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8 S. C. L. Q. 179 (1955-1956)
A Profession Not a Skilled Trade

handle is hein.journals/sclr8 and id is 181 raw text is: A PROFESSION NOT A SKILLED TRADE
The practice of the law is a profession - not a business or a skilled
trade. While the elements of gain and service are present in both,
the difference between a business and a profession is essentially this:
the chief end of a trade or business is personal gain; the chief end
of a profession is public service. Of the three learned professions,
says Ruskin, it pertains to the minister to teach, to the physician to
heal and to the lawyer to give peace and order to society. This is
the function of the lawyer, his reason for existence-not primarily
to make money or to assist other men in their personal struggles or
difficulties, but to give peace and order to society -to paraphrase
the language of Matthew Arnold, to bring wisdom and the will of
God out of the heavens to direct the affairs of men. The practice
of the profession involves a lawyer in three fundamental relation-
ships: his relation to his client, his relation to the law and his rela-
tion to the community in which he lives. The standards of the pro-
fession grow out of these relationships.
The first relationship in which we envision the lawyer is that of
attorney and client, a relationship of trust and confidence on the one
hand, repaid almost universally by loyalty and devotion on the other.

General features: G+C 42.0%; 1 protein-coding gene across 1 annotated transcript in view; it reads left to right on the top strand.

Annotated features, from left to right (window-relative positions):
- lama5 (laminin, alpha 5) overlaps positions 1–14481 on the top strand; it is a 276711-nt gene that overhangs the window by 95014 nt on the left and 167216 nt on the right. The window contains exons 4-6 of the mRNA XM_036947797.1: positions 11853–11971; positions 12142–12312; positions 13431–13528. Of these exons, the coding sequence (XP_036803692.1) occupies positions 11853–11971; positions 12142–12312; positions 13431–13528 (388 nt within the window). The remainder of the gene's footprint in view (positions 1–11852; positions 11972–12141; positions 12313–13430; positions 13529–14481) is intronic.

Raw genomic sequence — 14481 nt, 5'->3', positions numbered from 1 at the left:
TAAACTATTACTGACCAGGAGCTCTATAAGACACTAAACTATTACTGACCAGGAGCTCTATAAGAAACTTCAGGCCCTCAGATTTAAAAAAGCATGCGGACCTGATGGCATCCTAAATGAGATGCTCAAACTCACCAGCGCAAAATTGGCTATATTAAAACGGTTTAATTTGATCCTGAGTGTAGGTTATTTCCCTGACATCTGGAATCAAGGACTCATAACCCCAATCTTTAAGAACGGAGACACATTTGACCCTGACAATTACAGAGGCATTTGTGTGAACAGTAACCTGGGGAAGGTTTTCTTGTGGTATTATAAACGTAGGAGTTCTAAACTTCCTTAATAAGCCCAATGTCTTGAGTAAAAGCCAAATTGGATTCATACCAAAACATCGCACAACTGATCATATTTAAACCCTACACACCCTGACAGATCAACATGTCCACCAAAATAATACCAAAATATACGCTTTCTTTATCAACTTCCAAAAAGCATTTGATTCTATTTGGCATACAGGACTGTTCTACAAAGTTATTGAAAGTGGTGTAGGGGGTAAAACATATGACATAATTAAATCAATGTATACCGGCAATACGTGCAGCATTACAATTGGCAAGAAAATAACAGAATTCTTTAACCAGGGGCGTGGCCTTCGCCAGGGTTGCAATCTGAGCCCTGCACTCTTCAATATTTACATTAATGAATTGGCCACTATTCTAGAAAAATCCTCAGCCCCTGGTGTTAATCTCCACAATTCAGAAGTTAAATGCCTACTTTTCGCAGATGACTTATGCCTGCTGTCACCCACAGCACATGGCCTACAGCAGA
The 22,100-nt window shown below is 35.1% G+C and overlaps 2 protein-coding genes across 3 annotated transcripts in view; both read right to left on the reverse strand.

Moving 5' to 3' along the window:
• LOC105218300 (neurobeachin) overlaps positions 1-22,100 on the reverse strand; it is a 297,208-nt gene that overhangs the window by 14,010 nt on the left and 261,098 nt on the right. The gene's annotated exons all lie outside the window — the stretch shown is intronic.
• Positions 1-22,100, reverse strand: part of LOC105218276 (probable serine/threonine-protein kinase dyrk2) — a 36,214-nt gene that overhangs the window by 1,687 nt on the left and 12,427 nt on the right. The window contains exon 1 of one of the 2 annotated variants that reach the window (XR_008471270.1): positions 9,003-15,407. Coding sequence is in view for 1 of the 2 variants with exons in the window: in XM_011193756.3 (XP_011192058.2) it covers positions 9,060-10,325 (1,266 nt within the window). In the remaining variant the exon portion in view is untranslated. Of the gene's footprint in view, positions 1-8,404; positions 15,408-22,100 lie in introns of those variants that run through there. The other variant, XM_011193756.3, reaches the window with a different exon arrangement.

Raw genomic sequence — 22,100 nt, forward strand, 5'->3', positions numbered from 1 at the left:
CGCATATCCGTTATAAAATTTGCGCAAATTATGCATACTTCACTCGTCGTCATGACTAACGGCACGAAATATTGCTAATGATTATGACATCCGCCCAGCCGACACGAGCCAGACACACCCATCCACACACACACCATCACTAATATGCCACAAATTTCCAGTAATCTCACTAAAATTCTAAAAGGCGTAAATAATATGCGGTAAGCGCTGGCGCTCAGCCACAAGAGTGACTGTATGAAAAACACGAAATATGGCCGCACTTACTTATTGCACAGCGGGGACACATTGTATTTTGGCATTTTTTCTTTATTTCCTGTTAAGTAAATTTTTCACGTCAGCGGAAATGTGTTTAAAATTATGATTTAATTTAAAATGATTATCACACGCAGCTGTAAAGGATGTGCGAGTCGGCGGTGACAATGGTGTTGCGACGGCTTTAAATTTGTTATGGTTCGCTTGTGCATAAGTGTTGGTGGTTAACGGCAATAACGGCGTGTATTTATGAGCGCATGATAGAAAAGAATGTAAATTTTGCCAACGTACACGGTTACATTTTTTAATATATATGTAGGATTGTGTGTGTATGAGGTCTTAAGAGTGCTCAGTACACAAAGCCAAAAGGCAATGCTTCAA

Notwithstanding the tendency on the part of witlings to speak dis-
paragingly of lawyers, there is no profession in the members of
which the average man reposes greater confidence. Whatever he
may say about lawyers generally, he will entrust his own lawyer
with secrets that he would not trust with anyone else on earth, not
even his physician or his minister, -secrets affecting his life, his
fortune and his sacred honor. And after a long and busy life in
which I have come in contact with lawyers all over this country as
well as in foreign lands, I can say with pride in my profession that
I can count on the fingers of a single hand the lawyers that I have
known who would in any way betray that trust. The lawyer can
be trusted and is trusted by his client, as is no other professional
man on earth. I am proud that the history of the profession shows
that he is worthy of that trust.
This is not to say, however, that it is not necessary to have canons
of ethics relating to the relationship of attorney and client and to
*Address delivered to the student body of the University of South Carolina Law School,
Columbia, S. C., November 30, 1955.
o*Chief Judge, U. S. Court of Appeals, Fourth Circuit.

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